My daughter, like many 4-year-olds, loves candy. After receiving a bag of candy from a birthday party, she wanted to eat it all immediately. I gave her one piece and told her we were going to save the rest. The next day we had a long car ride. She asked for her candy the minute we got in the car. I gave her one piece and then asked her to wait as long as possible, up to an hour, for her next piece. Four minutes later, she asked for the next piece of candy. My husband and I looked at each other and laughed.
For preschoolers, delaying gratification is difficult. Some adults struggle with this concept as well, needing the newest cell phone the minute it's available or wanting the perfect job without getting an education or climbing the corporate ladder. Learning to delay pleasure will lead to greater success. These three ideas will help you learn to wait for what you really want.
Remember the marshmallows. A now famous study done at Stanford in the 1960s is oft-cited for explaining how we learn to delay gratification. Simply put, children were placed in a room with one marshmallow on a plate. Then, the researcher gave a simple instruction: eat the marshmallow now, or wait 15 minutes and receive another marshmallow. When researchers checked in on the children who were able to wait for the second marshmallow without eating the first, they found those children scored better on standardized tests, had better health and were less likely to have behavior problems.
Now, don't submit your children to the marshmallow test to see how they fare. The parent-child relationship is too complicated for an objective assessment. Instead, apply this principle as you think about of self-control in yourself and your children. Are you able to wait for things you really want? Do you squirm and struggle, or remain calm and focused? How do you feel when you lose willpower or give up on a goal too soon? How do you feel when you succeed. These questions may be hard to ask, but they'll help you improve.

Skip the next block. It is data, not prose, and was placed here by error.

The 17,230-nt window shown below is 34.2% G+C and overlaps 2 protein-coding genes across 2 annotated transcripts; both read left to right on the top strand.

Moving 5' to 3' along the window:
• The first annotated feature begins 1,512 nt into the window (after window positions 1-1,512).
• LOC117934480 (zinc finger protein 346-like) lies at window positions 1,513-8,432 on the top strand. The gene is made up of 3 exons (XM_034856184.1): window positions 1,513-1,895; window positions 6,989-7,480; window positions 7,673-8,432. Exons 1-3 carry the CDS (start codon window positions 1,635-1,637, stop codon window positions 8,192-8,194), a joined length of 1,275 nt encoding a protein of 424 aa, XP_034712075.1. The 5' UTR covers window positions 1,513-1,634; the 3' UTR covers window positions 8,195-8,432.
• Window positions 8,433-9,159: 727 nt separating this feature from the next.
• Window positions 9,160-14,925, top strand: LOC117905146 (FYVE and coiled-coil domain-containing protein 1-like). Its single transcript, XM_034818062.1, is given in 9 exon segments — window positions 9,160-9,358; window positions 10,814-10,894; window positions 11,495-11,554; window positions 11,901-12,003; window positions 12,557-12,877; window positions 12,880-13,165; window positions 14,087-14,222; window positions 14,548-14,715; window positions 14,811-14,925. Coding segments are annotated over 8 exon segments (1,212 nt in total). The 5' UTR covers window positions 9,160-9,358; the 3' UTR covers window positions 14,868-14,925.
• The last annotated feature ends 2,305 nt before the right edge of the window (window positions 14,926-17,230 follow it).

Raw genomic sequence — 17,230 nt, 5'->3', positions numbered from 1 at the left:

Start small. I used to hate waiting for my birthday or Christmas. I'd look for hidden presents and try to peek at wrapped ones, so curious that the wait seemed impossible to endure. If this sounds like you, consider small steps toward self-control. Say you want a new pair of boots, but don't really have the money. Instead of buying them on credit and facing the consequences later, save $10 a week by skipping lunch out with friends. Soon you'll have enough for the boots and the satisfaction of paying cash.
Another example of starting small is when you have a big goal in mind. It will take time to lose 50 pounds or be in shape to run a half marathon. Cutting a big goal down into smaller ones will help you stay focused. If you need to lose 50 pounds, start by trying to lose 10. If you want to run 13.1 miles, start by running two. Willpower and motivation will increase as you make and meet small goals. You can even reward yourself for reaching the small ones, like losing the first 10 pounds. The gratification comes when you can wear a smaller size, feel healthy and live the life you want to.
Out of sight, out of mind. I want to move into a different house, but it's not the right time for our family to move. We need to save more for a down payment and make sure my husband's job situation is secure. I was spending time perusing real estate websites and going to open houses, but that was just making me want to move even more. To exercise self-control and feel happy with my current situation, I've focused on making the home I have efficient, organized and comfortable. I feel more content now.
If you cannot have the thing you want now, don't focus on it. Put away the vacation brochure, the fashion lookbooks and the tech reviews. Find ways to be happy with your current situation and work toward what you want in life. Sometimes job training, education and saving money take longer than we'd like.
The patience we exhibit while waiting says a lot about our character, and the satisfaction you'll feel when you get what you want after working for it will be sweeter than a whole bag of marshmallows.
Amy M. Peterson, a former high school English teacher, currently lives in Oregon with her husband and four children. She spends her days writing, reading, exercising and trying to get her family to eat more vegetables.